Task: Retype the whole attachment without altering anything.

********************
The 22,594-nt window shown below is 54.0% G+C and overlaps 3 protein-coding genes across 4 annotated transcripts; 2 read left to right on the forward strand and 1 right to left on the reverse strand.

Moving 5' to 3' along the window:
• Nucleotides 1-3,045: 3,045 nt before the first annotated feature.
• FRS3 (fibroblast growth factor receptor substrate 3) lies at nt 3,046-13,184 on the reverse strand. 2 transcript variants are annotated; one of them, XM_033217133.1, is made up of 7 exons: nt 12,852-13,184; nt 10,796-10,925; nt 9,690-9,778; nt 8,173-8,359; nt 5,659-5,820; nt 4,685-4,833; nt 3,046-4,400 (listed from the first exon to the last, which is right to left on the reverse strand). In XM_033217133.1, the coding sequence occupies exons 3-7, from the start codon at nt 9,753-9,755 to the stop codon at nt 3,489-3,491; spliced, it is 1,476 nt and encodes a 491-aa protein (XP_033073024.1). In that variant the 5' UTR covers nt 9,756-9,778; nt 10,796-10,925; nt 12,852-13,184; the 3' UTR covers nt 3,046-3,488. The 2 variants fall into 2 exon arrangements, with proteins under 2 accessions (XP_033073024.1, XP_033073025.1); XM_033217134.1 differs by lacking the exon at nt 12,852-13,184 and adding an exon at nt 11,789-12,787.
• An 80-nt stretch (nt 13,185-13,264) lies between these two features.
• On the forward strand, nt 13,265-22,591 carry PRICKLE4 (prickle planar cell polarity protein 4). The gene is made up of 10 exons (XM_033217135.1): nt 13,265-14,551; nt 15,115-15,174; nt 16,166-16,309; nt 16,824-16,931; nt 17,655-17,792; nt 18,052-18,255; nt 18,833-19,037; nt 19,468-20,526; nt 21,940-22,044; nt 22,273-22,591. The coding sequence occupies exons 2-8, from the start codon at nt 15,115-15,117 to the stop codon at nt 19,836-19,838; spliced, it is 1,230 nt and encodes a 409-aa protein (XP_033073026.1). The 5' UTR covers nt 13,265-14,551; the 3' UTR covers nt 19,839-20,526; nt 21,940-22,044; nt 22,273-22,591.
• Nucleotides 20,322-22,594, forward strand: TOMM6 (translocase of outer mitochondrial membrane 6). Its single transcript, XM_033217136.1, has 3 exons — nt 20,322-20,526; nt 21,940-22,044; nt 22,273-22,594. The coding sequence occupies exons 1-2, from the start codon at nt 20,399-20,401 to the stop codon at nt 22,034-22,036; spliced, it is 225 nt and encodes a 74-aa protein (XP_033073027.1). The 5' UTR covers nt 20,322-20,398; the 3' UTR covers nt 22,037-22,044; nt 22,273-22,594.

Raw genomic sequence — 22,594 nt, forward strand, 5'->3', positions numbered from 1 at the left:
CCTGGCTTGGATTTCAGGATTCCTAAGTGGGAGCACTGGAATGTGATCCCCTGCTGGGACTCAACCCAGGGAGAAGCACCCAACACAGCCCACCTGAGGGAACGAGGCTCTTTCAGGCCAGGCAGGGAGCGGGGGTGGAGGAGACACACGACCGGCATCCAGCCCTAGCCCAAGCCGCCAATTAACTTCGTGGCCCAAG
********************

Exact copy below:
The 22,594-nt window shown below is 54.0% G+C and overlaps 3 protein-coding genes across 4 annotated transcripts; 2 read left to right on the forward strand and 1 right to left on the reverse strand.

Moving 5' to 3' along the window:
• Nucleotides 1-3,045: 3,045 nt before the first annotated feature.
• FRS3 (fibroblast growth factor receptor substrate 3) lies at nt 3,046-13,184 on the reverse strand. 2 transcript variants are annotated; one of them, XM_033217133.1, is made up of 7 exons: nt 12,852-13,184; nt 10,796-10,925; nt 9,690-9,778; nt 8,173-8,359; nt 5,659-5,820; nt 4,685-4,833; nt 3,046-4,400 (listed from the first exon to the last, which is right to left on the reverse strand). In XM_033217133.1, the coding sequence occupies exons 3-7, from the start codon at nt 9,753-9,755 to the stop codon at nt 3,489-3,491; spliced, it is 1,476 nt and encodes a 491-aa protein (XP_033073024.1). In that variant the 5' UTR covers nt 9,756-9,778; nt 10,796-10,925; nt 12,852-13,184; the 3' UTR covers nt 3,046-3,488. The 2 variants fall into 2 exon arrangements, with proteins under 2 accessions (XP_033073024.1, XP_033073025.1); XM_033217134.1 differs by lacking the exon at nt 12,852-13,184 and adding an exon at nt 11,789-12,787.
• An 80-nt stretch (nt 13,185-13,264) lies between these two features.
• On the forward strand, nt 13,265-22,591 carry PRICKLE4 (prickle planar cell polarity protein 4). The gene is made up of 10 exons (XM_033217135.1): nt 13,265-14,551; nt 15,115-15,174; nt 16,166-16,309; nt 16,824-16,931; nt 17,655-17,792; nt 18,052-18,255; nt 18,833-19,037; nt 19,468-20,526; nt 21,940-22,044; nt 22,273-22,591. The coding sequence occupies exons 2-8, from the start codon at nt 15,115-15,117 to the stop codon at nt 19,836-19,838; spliced, it is 1,230 nt and encodes a 409-aa protein (XP_033073026.1). The 5' UTR covers nt 13,265-14,551; the 3' UTR covers nt 19,839-20,526; nt 21,940-22,044; nt 22,273-22,591.
• Nucleotides 20,322-22,594, forward strand: TOMM6 (translocase of outer mitochondrial membrane 6). Its single transcript, XM_033217136.1, has 3 exons — nt 20,322-20,526; nt 21,940-22,044; nt 22,273-22,594. The coding sequence occupies exons 1-2, from the start codon at nt 20,399-20,401 to the stop codon at nt 22,034-22,036; spliced, it is 225 nt and encodes a 74-aa protein (XP_033073027.1). The 5' UTR covers nt 20,322-20,398; the 3' UTR covers nt 22,037-22,044; nt 22,273-22,594.

Raw genomic sequence — 22,594 nt, forward strand, 5'->3', positions numbered from 1 at the left:
CCTGGCTTGGATTTCAGGATTCCTAAGTGGGAGCACTGGAATGTGATCCCCTGCTGGGACTCAACCCAGGGAGAAGCACCCAACACAGCCCACCTGAGGGAACGAGGCTCTTTCAGGCCAGGCAGGGAGCGGGGGTGGAGGAGACACACGACCGGCATCCAGCCCTAGCCCAAGCCGCCAATTAACTTCGTGGCCCAAG